The Contract(2)

By: Melanie Moreland



“Yes, Mr. VanRyan?”

“My table at Finlay’s. Seven o’clock. Book it. My jacket better be back on time.”

“I asked for rush service. It, ah, there was an extra charge.”

I raised my eyebrows. “I’m sure you were happy to pay it, considering it was your fault.”

Her face darkened even more, but she didn’t argue with me. “I’ll pick it up in an hour.”

I waved my hand; I didn’t care when she retrieved it, as long as it was in my possession before I left.

“Mr. VanRyan?”

“What?”

“I have to leave today at four. I have an appointment. I sent you an email about it last week?”

I tapped my fingers on my desk as I observed her. My assistant—Katharine Elliott—the bane of my existence. I’d done everything I could to get rid of her, but I’d never had any luck. No matter what task I gave her, she completed it. Every demeaning chore she handled without complaint. Pick up my dry cleaning? Done. Make sure my private washroom was stocked with my favorite brands of toiletries and condoms? Without fail. Alphabetize and clean my massive CD collection after I decided to bring them into the office? Completed—she even boxed up every CD when I “changed my mind” and had them delivered back home, spotless and in order. Not a word passed her lips. Send flowers and a brush off message to whomever I had dumped that month or week? Yep.

She was at the office every day without fail—never late. She rarely left the office unless it was to do an errand for me or scuttle to the break room to eat one of her ridiculous brought-from-home sandwiches since I forbade her to eat at her desk. She kept my calendar and contacts in precise order, my files done in the exact color-coding I liked, and screened my calls, making sure my many exes didn’t bother me. Through the grapevine, I knew everyone liked her, she never forgot anyone’s birthday, and made the most delicious cookies, which she shared on occasion. She was fucking perfection.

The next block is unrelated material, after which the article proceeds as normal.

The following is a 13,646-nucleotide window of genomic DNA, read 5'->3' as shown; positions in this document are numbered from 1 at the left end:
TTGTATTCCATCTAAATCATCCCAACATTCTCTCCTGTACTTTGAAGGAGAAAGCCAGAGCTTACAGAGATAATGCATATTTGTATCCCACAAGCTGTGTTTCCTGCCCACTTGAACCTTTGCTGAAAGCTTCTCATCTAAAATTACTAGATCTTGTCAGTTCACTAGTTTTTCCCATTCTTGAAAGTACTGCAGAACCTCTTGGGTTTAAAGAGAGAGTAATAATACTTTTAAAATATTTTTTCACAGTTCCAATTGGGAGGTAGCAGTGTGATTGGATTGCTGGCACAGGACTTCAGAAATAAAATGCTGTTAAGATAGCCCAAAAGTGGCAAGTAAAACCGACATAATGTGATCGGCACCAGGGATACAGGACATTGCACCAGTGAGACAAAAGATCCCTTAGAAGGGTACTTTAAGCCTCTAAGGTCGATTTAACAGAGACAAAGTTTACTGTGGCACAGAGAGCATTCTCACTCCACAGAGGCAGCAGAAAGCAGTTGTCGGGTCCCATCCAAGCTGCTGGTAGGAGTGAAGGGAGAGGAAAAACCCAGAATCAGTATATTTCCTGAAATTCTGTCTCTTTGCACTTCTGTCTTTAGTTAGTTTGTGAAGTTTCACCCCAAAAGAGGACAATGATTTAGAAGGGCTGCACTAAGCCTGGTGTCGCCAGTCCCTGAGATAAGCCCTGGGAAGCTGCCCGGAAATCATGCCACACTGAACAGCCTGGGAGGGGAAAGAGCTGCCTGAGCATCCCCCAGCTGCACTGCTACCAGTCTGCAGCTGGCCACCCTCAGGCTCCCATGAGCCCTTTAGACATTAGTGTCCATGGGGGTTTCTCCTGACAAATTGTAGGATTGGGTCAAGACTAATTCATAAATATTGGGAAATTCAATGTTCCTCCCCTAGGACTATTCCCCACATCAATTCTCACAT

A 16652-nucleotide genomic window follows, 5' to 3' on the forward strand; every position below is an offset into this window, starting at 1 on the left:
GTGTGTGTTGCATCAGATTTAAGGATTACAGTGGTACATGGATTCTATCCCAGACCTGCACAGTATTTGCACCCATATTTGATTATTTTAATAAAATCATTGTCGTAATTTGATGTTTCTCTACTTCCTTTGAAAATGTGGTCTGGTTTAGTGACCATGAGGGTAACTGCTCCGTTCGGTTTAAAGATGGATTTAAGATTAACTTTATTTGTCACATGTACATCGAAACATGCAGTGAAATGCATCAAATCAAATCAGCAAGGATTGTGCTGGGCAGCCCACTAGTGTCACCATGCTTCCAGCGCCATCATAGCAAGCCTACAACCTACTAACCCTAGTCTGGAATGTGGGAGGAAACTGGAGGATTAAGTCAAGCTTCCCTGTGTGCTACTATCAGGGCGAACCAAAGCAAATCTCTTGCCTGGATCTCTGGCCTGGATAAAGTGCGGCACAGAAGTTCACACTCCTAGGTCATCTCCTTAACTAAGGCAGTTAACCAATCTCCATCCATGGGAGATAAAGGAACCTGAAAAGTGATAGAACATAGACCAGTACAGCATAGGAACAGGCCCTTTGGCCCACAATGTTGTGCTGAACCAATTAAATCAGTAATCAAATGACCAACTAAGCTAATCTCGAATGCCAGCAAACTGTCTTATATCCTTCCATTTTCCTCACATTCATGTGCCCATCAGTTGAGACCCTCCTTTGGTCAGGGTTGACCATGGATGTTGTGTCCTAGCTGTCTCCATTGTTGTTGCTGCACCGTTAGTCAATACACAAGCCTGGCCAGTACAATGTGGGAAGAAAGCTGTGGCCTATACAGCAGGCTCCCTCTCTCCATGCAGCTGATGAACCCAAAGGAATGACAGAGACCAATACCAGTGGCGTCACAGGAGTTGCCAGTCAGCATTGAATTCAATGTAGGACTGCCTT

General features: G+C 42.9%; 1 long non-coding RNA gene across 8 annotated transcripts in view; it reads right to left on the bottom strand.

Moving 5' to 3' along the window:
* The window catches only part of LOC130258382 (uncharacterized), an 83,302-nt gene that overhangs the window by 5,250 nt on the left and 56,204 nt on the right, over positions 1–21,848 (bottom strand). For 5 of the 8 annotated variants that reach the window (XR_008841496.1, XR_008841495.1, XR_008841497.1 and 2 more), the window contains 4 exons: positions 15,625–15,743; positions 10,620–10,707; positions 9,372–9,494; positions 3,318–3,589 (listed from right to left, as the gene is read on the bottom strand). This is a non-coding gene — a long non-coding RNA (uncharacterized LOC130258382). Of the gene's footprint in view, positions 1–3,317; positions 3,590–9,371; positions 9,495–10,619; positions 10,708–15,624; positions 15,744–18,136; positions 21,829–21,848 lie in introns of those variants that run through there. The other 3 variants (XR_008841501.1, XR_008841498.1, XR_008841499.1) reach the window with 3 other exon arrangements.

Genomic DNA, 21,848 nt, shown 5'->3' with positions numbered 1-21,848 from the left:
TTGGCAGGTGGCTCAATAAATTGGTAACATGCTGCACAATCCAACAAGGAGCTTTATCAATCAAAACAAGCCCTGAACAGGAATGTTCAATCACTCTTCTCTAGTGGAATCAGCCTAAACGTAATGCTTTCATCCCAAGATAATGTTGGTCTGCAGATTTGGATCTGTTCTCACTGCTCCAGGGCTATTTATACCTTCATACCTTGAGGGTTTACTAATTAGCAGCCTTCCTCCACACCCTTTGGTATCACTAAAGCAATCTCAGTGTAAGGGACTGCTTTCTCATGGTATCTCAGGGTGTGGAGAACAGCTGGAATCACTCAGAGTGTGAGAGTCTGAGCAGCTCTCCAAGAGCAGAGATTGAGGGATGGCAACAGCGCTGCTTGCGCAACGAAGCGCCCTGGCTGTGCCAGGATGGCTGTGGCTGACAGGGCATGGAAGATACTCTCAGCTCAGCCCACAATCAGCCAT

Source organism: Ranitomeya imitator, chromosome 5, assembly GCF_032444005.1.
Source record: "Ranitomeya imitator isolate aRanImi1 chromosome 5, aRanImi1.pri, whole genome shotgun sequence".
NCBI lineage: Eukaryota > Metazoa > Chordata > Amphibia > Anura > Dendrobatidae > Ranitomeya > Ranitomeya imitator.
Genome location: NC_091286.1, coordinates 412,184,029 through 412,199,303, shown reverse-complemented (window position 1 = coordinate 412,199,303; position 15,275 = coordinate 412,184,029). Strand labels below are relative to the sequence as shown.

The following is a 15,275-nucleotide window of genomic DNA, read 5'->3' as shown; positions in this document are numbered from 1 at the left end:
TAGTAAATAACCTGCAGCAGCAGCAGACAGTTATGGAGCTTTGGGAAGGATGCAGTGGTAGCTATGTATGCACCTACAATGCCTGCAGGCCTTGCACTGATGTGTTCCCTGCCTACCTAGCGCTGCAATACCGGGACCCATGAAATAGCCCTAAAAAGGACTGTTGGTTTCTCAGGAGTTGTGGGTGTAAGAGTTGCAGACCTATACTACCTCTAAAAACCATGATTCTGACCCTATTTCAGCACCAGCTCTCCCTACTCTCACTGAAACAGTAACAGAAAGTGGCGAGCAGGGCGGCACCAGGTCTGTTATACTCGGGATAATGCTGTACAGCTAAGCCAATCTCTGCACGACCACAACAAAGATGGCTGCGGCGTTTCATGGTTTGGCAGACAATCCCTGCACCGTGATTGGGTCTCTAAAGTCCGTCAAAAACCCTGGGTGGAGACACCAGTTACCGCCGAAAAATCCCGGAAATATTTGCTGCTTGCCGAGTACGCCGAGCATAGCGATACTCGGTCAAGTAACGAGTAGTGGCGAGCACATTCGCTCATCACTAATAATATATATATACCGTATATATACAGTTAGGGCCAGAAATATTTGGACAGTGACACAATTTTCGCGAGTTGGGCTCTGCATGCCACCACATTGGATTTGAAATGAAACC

I couldn’t stand her.

She was everything I despised in a woman. Small and delicate, with dark hair and blue eyes, she dressed in simple suits and skirts—neat, tidy, and completely dowdy. Her hair was always twisted into a knot, she wore no jewelry, and from what I observed, no makeup. She had zero appeal and not enough self-respect to do anything about it. Meek and timid, she was easy to roll over. She never stuck up for herself, took whatever I dished out at her, and never responded negatively. I liked my women strong and vibrant—not a doormat like Miss Elliott.

However, I was stuck with her.

“Fine. Don’t make it a habit, Miss Elliott.”

For a second, I thought I saw her eyes flare, but she simply nodded. “I’ll pick up your jacket and leave it in your closet. Your two o’clock teleconference is set and you have a three-thirty in the boardroom.” She indicated the files on the corner of my desk. “Your notes are all there.”

“My expenses?”

“I’ll finish them and leave for your signature.”

“All right. You can go.”

She paused at the door. “Have a good evening, Mr. VanRyan.”

I didn’t bother to reply.





RICHARD

BRIAN SIPPED HIS RYE, REGARDING me over the edge of the glass. “I agree that must burn, Richard. But what do you want me to do about it?”

“I want another job. That’s what you do. Find me one.”

He laughed dryly, setting down his glass. “We’ve had this discussion already. With your credentials, I can get you any job you want—except here. There’re two major players in Victoria, and you work for one of them. If you’re finally ready to move, give me the word. I’ll have offers for you in any major city you want to consider. Toronto is booming.”

I huffed in annoyance. “I don’t want to move. I like Victoria.”

“Is there something holding you here?”

I drummed my fingers on the table as I pondered his question. I had no idea why I refused to move. I liked the city. I liked its proximity to the water, the restaurants and theatres, the bustle of a big town in a small city and especially the climate. There was something else—something I couldn’t put my finger on that held me here. I knew I could relocate; in fact, it was undoubtedly the best thing to do, but that wasn’t what I wanted.

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